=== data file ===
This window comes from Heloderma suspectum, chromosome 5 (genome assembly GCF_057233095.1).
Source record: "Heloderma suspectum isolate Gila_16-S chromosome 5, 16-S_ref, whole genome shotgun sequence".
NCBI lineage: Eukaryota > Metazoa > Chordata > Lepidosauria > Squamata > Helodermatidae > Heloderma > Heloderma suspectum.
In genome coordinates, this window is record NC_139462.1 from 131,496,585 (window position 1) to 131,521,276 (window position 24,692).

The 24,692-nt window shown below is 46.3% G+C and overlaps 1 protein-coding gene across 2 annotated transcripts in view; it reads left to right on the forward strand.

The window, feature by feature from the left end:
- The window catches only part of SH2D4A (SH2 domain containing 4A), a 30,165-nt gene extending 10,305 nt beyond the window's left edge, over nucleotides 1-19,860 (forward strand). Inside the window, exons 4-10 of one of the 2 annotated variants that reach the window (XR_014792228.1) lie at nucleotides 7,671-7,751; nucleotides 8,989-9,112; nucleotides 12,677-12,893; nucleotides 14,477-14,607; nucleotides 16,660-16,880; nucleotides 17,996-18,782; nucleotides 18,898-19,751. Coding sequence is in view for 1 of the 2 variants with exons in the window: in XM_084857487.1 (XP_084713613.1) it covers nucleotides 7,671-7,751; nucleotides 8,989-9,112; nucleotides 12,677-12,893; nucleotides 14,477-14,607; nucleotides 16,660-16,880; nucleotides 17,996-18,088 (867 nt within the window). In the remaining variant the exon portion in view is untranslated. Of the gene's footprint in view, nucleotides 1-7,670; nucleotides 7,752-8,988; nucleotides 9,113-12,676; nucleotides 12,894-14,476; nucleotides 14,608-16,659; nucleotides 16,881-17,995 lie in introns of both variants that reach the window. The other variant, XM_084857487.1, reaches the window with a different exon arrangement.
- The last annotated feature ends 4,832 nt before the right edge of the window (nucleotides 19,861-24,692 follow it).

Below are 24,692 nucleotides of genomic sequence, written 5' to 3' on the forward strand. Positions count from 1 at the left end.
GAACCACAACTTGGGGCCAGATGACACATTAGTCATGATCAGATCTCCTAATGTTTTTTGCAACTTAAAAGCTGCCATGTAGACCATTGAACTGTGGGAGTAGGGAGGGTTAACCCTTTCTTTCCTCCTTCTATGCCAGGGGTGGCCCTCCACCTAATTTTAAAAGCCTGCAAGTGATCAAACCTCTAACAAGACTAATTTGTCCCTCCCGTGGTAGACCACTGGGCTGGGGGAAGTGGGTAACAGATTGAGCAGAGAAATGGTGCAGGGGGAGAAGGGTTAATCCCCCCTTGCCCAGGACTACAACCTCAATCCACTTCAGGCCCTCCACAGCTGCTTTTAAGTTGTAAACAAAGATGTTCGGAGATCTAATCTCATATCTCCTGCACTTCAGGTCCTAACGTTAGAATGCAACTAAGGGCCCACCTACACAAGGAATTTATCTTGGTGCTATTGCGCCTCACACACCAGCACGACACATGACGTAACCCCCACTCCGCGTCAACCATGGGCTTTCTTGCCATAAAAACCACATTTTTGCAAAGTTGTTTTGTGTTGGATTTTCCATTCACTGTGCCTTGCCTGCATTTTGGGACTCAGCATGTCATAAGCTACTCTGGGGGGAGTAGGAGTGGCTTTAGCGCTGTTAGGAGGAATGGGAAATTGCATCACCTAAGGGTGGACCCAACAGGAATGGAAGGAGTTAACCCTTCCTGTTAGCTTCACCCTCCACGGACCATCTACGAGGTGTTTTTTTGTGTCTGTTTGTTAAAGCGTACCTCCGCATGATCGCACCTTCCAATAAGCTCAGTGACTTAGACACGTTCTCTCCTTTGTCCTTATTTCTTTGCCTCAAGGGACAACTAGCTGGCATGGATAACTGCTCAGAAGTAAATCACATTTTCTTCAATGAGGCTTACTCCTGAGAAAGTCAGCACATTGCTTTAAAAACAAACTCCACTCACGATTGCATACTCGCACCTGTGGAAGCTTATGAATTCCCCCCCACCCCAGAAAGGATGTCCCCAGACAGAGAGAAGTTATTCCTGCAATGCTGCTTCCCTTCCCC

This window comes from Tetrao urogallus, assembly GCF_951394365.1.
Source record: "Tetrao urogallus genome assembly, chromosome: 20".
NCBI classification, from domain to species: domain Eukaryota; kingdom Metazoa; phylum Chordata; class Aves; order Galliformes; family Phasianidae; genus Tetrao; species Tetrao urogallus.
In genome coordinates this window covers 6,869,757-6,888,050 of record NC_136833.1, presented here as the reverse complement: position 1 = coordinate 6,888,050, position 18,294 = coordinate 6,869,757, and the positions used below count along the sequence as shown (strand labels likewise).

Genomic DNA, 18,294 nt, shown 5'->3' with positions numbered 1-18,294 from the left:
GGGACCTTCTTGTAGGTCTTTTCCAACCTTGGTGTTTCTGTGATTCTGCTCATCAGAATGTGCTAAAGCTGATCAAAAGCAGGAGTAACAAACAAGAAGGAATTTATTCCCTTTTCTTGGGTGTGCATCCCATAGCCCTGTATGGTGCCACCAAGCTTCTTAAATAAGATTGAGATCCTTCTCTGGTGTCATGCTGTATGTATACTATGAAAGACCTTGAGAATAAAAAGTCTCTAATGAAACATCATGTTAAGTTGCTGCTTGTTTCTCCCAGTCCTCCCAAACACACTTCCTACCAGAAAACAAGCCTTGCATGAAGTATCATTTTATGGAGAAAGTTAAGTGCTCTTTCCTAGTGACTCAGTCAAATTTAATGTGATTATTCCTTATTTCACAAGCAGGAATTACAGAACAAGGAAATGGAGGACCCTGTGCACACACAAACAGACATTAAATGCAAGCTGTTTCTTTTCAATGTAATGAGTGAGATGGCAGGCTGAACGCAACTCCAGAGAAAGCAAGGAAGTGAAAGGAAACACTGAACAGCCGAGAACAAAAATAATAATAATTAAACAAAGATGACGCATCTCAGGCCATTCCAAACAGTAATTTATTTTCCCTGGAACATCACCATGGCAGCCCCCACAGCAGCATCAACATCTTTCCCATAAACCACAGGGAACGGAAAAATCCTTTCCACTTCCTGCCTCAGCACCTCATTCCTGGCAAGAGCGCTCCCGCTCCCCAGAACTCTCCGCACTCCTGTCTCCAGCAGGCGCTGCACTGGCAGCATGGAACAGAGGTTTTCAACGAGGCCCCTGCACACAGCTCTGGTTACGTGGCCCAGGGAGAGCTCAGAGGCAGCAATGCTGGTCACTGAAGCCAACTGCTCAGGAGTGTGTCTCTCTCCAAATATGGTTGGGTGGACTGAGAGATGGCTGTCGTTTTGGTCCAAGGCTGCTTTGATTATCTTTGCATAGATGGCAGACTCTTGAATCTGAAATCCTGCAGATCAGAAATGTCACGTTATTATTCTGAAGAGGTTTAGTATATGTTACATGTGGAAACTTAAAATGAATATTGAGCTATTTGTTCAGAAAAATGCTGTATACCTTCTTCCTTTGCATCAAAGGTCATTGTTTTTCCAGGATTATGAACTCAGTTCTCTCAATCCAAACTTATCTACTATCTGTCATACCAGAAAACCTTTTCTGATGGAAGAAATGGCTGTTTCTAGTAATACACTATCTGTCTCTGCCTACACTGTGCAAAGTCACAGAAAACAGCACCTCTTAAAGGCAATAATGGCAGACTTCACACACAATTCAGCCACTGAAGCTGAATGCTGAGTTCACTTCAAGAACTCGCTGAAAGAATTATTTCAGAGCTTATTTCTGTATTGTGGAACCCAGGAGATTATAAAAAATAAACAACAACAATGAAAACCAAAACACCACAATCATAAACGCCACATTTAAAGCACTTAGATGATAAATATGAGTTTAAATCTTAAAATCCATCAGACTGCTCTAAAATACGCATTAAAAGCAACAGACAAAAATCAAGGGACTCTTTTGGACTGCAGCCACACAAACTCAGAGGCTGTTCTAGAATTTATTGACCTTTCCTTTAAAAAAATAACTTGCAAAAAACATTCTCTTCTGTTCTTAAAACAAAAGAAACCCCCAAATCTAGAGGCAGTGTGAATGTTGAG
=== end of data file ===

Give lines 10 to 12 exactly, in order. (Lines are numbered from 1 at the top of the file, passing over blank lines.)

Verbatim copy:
GAACCACAACTTGGGGCCAGATGACACATTAGTCATGATCAGATCTCCTAATGTTTTTTGCAACTTAAAAGCTGCCATGTAGACCATTGAACTGTGGGAGTAGGGAGGGTTAACCCTTTCTTTCCTCCTTCTATGCCAGGGGTGGCCCTCCACCTAATTTTAAAAGCCTGCAAGTGATCAAACCTCTAACAAGACTAATTTGTCCCTCCCGTGGTAGACCACTGGGCTGGGGGAAGTGGGTAACAGATTGAGCAGAGAAATGGTGCAGGGGGAGAAGGGTTAATCCCCCCTTGCCCAGGACTACAACCTCAATCCACTTCAGGCCCTCCACAGCTGCTTTTAAGTTGTAAACAAAGATGTTCGGAGATCTAATCTCATATCTCCTGCACTTCAGGTCCTAACGTTAGAATGCAACTAAGGGCCCACCTACACAAGGAATTTATCTTGGTGCTATTGCGCCTCACACACCAGCACGACACATGACGTAACCCCCACTCCGCGTCAACCATGGGCTTTCTTGCCATAAAAACCACATTTTTGCAAAGTTGTTTTGTGTTGGATTTTCCATTCACTGTGCCTTGCCTGCATTTTGGGACTCAGCATGTCATAAGCTACTCTGGGGGGAGTAGGAGTGGCTTTAGCGCTGTTAGGAGGAATGGGAAATTGCATCACCTAAGGGTGGACCCAACAGGAATGGAAGGAGTTAACCCTTCCTGTTAGCTTCACCCTCCACGGACCATCTACGAGGTGTTTTTTTGTGTCTGTTTGTTAAAGCGTACCTCCGCATGATCGCACCTTCCAATAAGCTCAGTGACTTAGACACGTTCTCTCCTTTGTCCTTATTTCTTTGCCTCAAGGGACAACTAGCTGGCATGGATAACTGCTCAGAAGTAAATCACATTTTCTTCAATGAGGCTTACTCCTGAGAAAGTCAGCACATTGCTTTAAAAACAAACTCCACTCACGATTGCATACTCGCACCTGTGGAAGCTTATGAATTCCCCCCCACCCCAGAAAGGATGTCCCCAGACAGAGAGAAGTTATTCCTGCAATGCTGCTTCCCTTCCCC

This window comes from Tetrao urogallus, assembly GCF_951394365.1.
Source record: "Tetrao urogallus genome assembly, chromosome: 20".